HIGH EMPIRE CITY
During the 1st century BC and the 2nd century AD the Roman city experienced a strong urban transformation and construction of monuments.The urban perimeter got wider, including the pre-Roman core, and it extended to the west, occupying approximately twenty hectares.This configuration remained until the end of the 3rd century AD, when the city was walled and its perimeter reduced due to the politic and economic crisis that affected the whole empire.
In this room, the High Imperial period is represented by two small pools built with waterproof coating (opus signinum).We do not know the total dimension of any of the pools, as they surpass the limits of the excavated zone. Due to its singular shape and dimensions (narrow and not too deep), the deposit must have been used as a fish farm. The presence of this kind of farms associated both with noble houses and commercial zones is widely documented in the Roman world.The proximity of these deposits to the macellum (fresh food market) discovered in the sixties in the Arcedianato’s garden makes us believe that these structures were part of the trading space. Near the macellum, it is normal to find domus that belonged to traders and were used to store the products they sold.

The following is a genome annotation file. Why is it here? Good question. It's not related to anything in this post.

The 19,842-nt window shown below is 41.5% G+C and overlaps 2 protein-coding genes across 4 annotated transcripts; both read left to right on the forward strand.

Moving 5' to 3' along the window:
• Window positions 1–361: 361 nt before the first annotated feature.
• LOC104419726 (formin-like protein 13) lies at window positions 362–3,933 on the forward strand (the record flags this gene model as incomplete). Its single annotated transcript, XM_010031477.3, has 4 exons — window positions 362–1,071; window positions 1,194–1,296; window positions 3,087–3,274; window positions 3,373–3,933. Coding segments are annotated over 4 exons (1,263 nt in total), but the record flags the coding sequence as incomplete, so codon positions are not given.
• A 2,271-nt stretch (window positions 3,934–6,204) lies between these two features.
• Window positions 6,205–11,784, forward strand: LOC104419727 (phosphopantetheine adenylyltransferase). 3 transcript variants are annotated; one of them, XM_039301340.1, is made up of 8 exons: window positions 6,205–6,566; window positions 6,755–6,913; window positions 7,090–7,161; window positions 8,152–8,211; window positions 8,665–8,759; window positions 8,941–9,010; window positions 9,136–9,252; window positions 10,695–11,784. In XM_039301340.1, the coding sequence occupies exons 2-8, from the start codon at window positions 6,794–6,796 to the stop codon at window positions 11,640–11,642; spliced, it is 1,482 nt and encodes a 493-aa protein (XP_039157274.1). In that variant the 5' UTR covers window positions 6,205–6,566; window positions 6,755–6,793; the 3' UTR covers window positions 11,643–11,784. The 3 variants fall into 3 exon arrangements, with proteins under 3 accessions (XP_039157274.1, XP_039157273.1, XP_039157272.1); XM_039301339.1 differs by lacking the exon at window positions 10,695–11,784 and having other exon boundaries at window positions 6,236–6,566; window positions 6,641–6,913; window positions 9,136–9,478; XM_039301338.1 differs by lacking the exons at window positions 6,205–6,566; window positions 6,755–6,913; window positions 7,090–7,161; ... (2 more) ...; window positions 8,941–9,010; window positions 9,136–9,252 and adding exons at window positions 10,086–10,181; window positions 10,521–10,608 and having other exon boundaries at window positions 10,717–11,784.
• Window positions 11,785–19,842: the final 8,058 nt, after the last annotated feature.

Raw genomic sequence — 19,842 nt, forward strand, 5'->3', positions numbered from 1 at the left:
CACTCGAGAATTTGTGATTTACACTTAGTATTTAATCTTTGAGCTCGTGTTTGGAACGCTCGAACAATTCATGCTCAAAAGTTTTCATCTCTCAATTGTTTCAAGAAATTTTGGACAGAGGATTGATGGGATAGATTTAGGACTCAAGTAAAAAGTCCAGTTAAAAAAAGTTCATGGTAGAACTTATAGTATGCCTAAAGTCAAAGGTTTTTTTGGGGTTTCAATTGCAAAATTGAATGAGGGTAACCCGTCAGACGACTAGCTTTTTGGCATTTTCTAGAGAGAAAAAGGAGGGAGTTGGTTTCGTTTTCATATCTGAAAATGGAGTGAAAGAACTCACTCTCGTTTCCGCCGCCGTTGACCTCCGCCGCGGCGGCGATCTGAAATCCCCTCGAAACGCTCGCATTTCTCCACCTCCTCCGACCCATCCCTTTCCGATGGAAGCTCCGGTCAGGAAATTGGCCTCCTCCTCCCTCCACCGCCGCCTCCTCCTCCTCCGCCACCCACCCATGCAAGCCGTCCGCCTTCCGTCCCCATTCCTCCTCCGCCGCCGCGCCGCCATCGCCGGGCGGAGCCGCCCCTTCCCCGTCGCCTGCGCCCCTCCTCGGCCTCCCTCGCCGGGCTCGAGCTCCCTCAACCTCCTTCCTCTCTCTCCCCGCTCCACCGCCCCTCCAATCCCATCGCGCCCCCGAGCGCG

During the excavation, a layer was found with plenty of construction material such as a column base, two molded door frames, painted marble and plaster, signs of the splendor reached by the city.